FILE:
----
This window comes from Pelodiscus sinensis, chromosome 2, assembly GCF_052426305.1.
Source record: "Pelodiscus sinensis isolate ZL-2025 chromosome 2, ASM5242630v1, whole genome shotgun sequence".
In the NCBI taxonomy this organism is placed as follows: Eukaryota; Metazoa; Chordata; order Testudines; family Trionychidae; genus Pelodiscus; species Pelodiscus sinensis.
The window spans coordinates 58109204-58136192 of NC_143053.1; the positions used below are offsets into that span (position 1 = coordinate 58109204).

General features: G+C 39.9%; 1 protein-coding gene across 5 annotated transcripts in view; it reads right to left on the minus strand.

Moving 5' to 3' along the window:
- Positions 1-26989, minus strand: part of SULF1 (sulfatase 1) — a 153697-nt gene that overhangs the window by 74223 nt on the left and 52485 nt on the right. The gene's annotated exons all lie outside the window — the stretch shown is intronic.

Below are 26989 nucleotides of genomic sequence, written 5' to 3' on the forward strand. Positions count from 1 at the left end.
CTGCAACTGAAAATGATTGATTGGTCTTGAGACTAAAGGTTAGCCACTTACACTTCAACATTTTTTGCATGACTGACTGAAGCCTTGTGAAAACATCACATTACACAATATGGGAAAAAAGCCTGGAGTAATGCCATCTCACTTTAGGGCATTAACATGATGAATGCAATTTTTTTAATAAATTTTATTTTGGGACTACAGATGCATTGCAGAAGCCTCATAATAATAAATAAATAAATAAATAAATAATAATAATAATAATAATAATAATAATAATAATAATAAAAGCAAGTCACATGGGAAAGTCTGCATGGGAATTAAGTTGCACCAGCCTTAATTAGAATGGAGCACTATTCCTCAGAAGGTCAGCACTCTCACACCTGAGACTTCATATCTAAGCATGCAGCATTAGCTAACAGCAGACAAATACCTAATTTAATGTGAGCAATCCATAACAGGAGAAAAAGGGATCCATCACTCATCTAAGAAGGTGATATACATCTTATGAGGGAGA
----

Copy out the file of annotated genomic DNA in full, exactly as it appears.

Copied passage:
This window comes from Pelodiscus sinensis, chromosome 2, assembly GCF_052426305.1.
Source record: "Pelodiscus sinensis isolate ZL-2025 chromosome 2, ASM5242630v1, whole genome shotgun sequence".
In the NCBI taxonomy this organism is placed as follows: Eukaryota; Metazoa; Chordata; order Testudines; family Trionychidae; genus Pelodiscus; species Pelodiscus sinensis.
The window spans coordinates 58109204-58136192 of NC_143053.1; the positions used below are offsets into that span (position 1 = coordinate 58109204).

General features: G+C 39.9%; 1 protein-coding gene across 5 annotated transcripts in view; it reads right to left on the minus strand.

Moving 5' to 3' along the window:
- Positions 1-26989, minus strand: part of SULF1 (sulfatase 1) — a 153697-nt gene that overhangs the window by 74223 nt on the left and 52485 nt on the right. The gene's annotated exons all lie outside the window — the stretch shown is intronic.

Below are 26989 nucleotides of genomic sequence, written 5' to 3' on the forward strand. Positions count from 1 at the left end.
CTGCAACTGAAAATGATTGATTGGTCTTGAGACTAAAGGTTAGCCACTTACACTTCAACATTTTTTGCATGACTGACTGAAGCCTTGTGAAAACATCACATTACACAATATGGGAAAAAAGCCTGGAGTAATGCCATCTCACTTTAGGGCATTAACATGATGAATGCAATTTTTTTAATAAATTTTATTTTGGGACTACAGATGCATTGCAGAAGCCTCATAATAATAAATAAATAAATAAATAAATAATAATAATAATAATAATAATAATAATAATAATAATAAAAGCAAGTCACATGGGAAAGTCTGCATGGGAATTAAGTTGCACCAGCCTTAATTAGAATGGAGCACTATTCCTCAGAAGGTCAGCACTCTCACACCTGAGACTTCATATCTAAGCATGCAGCATTAGCTAACAGCAGACAAATACCTAATTTAATGTGAGCAATCCATAACAGGAGAAAAAGGGATCCATCACTCATCTAAGAAGGTGATATACATCTTATGAGGGAGA